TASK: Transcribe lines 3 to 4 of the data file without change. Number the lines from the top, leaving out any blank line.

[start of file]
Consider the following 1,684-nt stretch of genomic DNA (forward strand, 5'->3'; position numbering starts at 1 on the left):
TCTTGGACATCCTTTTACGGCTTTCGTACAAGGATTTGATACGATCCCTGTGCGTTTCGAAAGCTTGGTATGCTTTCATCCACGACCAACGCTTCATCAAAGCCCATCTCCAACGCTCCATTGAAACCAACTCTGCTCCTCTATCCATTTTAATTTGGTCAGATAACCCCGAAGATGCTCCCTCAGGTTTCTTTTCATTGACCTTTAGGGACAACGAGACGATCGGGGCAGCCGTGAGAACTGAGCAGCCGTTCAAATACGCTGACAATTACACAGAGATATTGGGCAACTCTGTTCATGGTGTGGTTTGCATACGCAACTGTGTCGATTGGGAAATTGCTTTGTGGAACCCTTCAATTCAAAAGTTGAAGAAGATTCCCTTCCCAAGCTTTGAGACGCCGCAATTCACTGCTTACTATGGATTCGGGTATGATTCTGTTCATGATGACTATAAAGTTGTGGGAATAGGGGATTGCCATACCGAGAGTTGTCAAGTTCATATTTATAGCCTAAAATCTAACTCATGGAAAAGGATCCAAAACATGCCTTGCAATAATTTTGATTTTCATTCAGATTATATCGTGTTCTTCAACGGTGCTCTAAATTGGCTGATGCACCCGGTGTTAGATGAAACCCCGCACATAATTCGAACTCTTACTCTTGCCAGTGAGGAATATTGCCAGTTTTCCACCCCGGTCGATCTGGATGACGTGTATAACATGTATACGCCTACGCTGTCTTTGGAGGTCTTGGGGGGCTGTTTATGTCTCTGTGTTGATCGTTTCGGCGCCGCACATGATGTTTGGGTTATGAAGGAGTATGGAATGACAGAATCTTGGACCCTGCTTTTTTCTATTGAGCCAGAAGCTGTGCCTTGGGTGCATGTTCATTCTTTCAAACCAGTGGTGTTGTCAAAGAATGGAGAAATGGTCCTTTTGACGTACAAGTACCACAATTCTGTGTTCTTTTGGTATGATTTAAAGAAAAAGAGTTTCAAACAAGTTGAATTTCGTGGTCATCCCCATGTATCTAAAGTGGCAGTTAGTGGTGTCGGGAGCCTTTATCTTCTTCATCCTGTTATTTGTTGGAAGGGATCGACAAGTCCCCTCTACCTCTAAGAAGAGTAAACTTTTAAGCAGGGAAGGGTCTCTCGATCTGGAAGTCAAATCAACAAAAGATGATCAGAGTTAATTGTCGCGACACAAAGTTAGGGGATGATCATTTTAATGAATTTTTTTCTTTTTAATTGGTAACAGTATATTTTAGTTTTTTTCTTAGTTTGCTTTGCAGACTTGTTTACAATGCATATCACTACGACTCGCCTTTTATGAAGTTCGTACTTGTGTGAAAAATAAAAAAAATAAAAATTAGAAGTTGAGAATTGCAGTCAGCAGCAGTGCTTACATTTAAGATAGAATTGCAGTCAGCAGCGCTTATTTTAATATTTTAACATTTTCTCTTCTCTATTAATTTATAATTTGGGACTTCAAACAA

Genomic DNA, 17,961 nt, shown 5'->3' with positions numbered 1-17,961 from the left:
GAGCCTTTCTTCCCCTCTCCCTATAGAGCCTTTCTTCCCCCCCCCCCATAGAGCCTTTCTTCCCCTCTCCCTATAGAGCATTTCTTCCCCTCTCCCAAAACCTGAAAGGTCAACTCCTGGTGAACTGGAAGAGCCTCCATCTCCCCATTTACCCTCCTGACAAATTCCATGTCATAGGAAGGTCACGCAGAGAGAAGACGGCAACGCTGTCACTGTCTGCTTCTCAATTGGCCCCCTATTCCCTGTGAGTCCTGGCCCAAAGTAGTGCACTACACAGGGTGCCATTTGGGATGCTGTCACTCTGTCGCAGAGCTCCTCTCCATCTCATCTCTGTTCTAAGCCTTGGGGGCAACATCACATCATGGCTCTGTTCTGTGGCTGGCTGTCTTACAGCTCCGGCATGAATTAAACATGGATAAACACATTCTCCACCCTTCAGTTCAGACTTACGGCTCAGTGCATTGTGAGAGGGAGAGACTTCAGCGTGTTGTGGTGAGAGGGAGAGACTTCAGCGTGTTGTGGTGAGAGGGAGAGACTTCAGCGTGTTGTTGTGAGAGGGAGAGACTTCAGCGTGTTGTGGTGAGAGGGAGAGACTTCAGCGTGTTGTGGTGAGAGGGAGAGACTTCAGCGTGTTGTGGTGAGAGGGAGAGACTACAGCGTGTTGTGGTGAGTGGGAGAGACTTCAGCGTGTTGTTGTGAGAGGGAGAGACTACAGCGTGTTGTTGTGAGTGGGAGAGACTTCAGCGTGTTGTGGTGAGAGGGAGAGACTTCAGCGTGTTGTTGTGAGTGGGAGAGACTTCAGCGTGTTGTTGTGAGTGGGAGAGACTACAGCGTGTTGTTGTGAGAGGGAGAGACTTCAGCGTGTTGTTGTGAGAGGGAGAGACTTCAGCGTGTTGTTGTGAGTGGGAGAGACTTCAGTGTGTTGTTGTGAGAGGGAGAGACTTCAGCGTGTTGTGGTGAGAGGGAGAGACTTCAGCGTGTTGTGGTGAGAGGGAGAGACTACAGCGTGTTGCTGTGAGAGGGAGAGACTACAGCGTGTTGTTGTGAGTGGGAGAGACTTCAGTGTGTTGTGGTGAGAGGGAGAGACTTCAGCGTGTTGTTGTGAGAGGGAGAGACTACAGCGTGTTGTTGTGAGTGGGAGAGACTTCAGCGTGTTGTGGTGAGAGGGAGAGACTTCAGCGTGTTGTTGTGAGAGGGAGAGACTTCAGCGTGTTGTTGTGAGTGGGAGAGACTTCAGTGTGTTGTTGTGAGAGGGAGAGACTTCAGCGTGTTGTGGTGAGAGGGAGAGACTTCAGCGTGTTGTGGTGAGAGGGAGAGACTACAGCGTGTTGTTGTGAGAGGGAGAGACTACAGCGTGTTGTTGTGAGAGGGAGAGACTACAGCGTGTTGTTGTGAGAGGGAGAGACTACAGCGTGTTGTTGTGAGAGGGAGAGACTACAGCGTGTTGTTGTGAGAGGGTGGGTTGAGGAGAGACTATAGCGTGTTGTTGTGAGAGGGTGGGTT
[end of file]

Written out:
Genomic DNA, 17,961 nt, shown 5'->3' with positions numbered 1-17,961 from the left:
GAGCCTTTCTTCCCCTCTCCCTATAGAGCCTTTCTTCCCCCCCCCCCATAGAGCCTTTCTTCCCCTCTCCCTATAGAGCATTTCTTCCCCTCTCCCAAAACCTGAAAGGTCAACTCCTGGTGAACTGGAAGAGCCTCCATCTCCCCATTTACCCTCCTGACAAATTCCATGTCATAGGAAGGTCACGCAGAGAGAAGACGGCAACGCTGTCACTGTCTGCTTCTCAATTGGCCCCCTATTCCCTGTGAGTCCTGGCCCAAAGTAGTGCACTACACAGGGTGCCATTTGGGATGCTGTCACTCTGTCGCAGAGCTCCTCTCCATCTCATCTCTGTTCTAAGCCTTGGGGGCAACATCACATCATGGCTCTGTTCTGTGGCTGGCTGTCTTACAGCTCCGGCATGAATTAAACATGGATAAACACATTCTCCACCCTTCAGTTCAGACTTACGGCTCAGTGCATTGTGAGAGGGAGAGACTTCAGCGTGTTGTGGTGAGAGGGAGAGACTTCAGCGTGTTGTGGTGAGAGGGAGAGACTTCAGCGTGTTGTTGTGAGAGGGAGAGACTTCAGCGTGTTGTGGTGAGAGGGAGAGACTTCAGCGTGTTGTGGTGAGAGGGAGAGACTTCAGCGTGTTGTGGTGAGAGGGAGAGACTACAGCGTGTTGTGGTGAGTGGGAGAGACTTCAGCGTGTTGTTGTGAGAGGGAGAGACTACAGCGTGTTGTTGTGAGTGGGAGAGACTTCAGCGTGTTGTGGTGAGAGGGAGAGACTTCAGCGTGTTGTTGTGAGTGGGAGAGACTTCAGCGTGTTGTTGTGAGTGGGAGAGACTACAGCGTGTTGTTGTGAGAGGGAGAGACTTCAGCGTGTTGTTGTGAGAGGGAGAGACTTCAGCGTGTTGTTGTGAGTGGGAGAGACTTCAGTGTGTTGTTGTGAGAGGGAGAGACTTCAGCGTGTTGTGGTGAGAGGGAGAGACTTCAGCGTGTTGTGGTGAGAGGGAGAGACTACAGCGTGTTGCTGTGAGAGGGAGAGACTACAGCGTGTTGTTGTGAGTGGGAGAGACTTCAGTGTGTTGTGGTGAGAGGGAGAGACTTCAGCGTGTTGTTGTGAGAGGGAGAGACTACAGCGTGTTGTTGTGAGTGGGAGAGACTTCAGCGTGTTGTGGTGAGAGGGAGAGACTTCAGCGTGTTGTTGTGAGAGGGAGAGACTTCAGCGTGTTGTTGTGAGTGGGAGAGACTTCAGTGTGTTGTTGTGAGAGGGAGAGACTTCAGCGTGTTGTGGTGAGAGGGAGAGACTTCAGCGTGTTGTGGTGAGAGGGAGAGACTACAGCGTGTTGTTGTGAGAGGGAGAGACTACAGCGTGTTGTTGTGAGAGGGAGAGACTACAGCGTGTTGTTGTGAGAGGGAGAGACTACAGCGTGTTGTTGTGAGAGGGAGAGACTACAGCGTGTTGTTGTGAGAGGGTGGGTTGAGGAGAGACTATAGCGTGTTGTTGTGAGAGGGTGGGTT